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Diabetes and Spinal Health

When a diabetic patient goes to surgery they face several challenges which are not present in nondiabetic patients. Diabetic patients have a difficult time maintaining a balance between insulin and its counterregulatory hormones. Surgery and anesthesia usually provoke a neuroendocrine stress response which releases these counterregulatory hormones and cause hyperglycemia and increase catabolism. The larger the surgery, the larger the response. A nondiabetic patient can increase insulin secretion and can maintain glucose balance throughout a surgical procedure. Diabetic patients are unable to compensate and thus oftentimes develop hyperglycemia. Worsening of this elevated blood sugar may result in diabetic ketoacidosis. During brain and spinal surgery, the use of steroids is required.  Steroid usage in the diabetic patient is known to significantly alter blood sugars.

Hyperglycemia can impair wound healing, increase infection, create abnormal bleeding situations and may worsen ischemic brain damage in the elderly. Thus it is important for the preoperative patient to undergo a comprehensive pre-surgical evaluation. Diet, medications and physical activity level should be thoroughly evaluated. Additionally the cardiovascular system should be thoroughly evaluated as diabetic patients frequently have underlying hypercholesterolemia, vascular disease and neuropathy. Renal or kidney function is another common diabetic complication which should be evaluated prior to surgery.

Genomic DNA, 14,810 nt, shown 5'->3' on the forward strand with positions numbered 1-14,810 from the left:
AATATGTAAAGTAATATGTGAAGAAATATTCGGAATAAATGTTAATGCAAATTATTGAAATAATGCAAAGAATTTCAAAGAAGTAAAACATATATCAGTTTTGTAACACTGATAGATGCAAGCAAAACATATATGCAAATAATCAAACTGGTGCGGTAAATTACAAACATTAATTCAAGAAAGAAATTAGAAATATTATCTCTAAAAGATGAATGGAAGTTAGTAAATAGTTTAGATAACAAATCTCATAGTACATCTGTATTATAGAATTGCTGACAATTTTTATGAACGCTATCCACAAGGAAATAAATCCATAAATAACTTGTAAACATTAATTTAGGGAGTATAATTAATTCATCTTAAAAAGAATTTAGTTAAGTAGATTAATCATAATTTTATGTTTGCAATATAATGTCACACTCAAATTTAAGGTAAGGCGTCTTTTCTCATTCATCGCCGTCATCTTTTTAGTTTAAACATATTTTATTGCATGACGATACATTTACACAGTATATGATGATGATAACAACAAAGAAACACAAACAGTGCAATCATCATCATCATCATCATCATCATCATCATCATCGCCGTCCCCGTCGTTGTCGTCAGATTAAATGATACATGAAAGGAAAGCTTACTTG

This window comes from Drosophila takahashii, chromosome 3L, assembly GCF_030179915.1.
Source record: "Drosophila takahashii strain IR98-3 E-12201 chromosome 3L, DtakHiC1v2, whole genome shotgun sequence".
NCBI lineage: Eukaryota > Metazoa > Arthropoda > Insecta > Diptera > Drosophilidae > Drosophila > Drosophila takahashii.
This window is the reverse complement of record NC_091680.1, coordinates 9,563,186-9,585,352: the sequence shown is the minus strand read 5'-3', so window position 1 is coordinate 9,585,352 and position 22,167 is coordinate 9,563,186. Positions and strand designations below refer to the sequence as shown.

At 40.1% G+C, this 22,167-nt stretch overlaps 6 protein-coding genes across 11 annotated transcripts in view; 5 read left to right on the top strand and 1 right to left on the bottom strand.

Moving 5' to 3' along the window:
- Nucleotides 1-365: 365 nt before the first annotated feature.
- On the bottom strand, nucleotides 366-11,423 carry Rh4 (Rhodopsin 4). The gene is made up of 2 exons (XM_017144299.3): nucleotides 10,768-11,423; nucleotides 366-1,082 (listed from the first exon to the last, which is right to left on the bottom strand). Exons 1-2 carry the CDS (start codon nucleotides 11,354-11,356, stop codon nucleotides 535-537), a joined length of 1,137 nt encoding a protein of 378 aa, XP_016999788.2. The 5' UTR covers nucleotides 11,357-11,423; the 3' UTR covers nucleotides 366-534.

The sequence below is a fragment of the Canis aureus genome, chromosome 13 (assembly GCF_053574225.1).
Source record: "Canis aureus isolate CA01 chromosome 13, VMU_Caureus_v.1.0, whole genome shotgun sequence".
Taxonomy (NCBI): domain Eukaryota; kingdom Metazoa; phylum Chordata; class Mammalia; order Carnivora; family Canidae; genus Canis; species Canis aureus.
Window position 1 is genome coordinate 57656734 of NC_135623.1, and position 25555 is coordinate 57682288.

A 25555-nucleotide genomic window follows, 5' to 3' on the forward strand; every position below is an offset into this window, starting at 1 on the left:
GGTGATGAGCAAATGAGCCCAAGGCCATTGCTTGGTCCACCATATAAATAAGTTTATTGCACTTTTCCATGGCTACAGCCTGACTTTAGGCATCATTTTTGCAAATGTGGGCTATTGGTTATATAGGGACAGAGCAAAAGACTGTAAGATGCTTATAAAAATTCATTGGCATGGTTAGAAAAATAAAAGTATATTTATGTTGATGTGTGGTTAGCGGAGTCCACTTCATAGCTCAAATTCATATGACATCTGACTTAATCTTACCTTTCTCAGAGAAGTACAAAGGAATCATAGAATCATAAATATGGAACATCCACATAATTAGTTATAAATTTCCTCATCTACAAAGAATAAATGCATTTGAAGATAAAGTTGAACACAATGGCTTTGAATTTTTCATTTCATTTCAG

Thus comprehensive preoperative assessment and intensive intraoperative and postoperative management are recommended in order to optimize outcome.

To learn more about Dr. Cotler or to schedule an appointment, please call us on (713) 523-8884 or visit


Howard B. Cotler, MD, FACS, FAAOS is board certified and recertified in Orthopedic Surgery. He is a fellow of the American Academy of Orthopedic Surgery and the American College of Surgeons.

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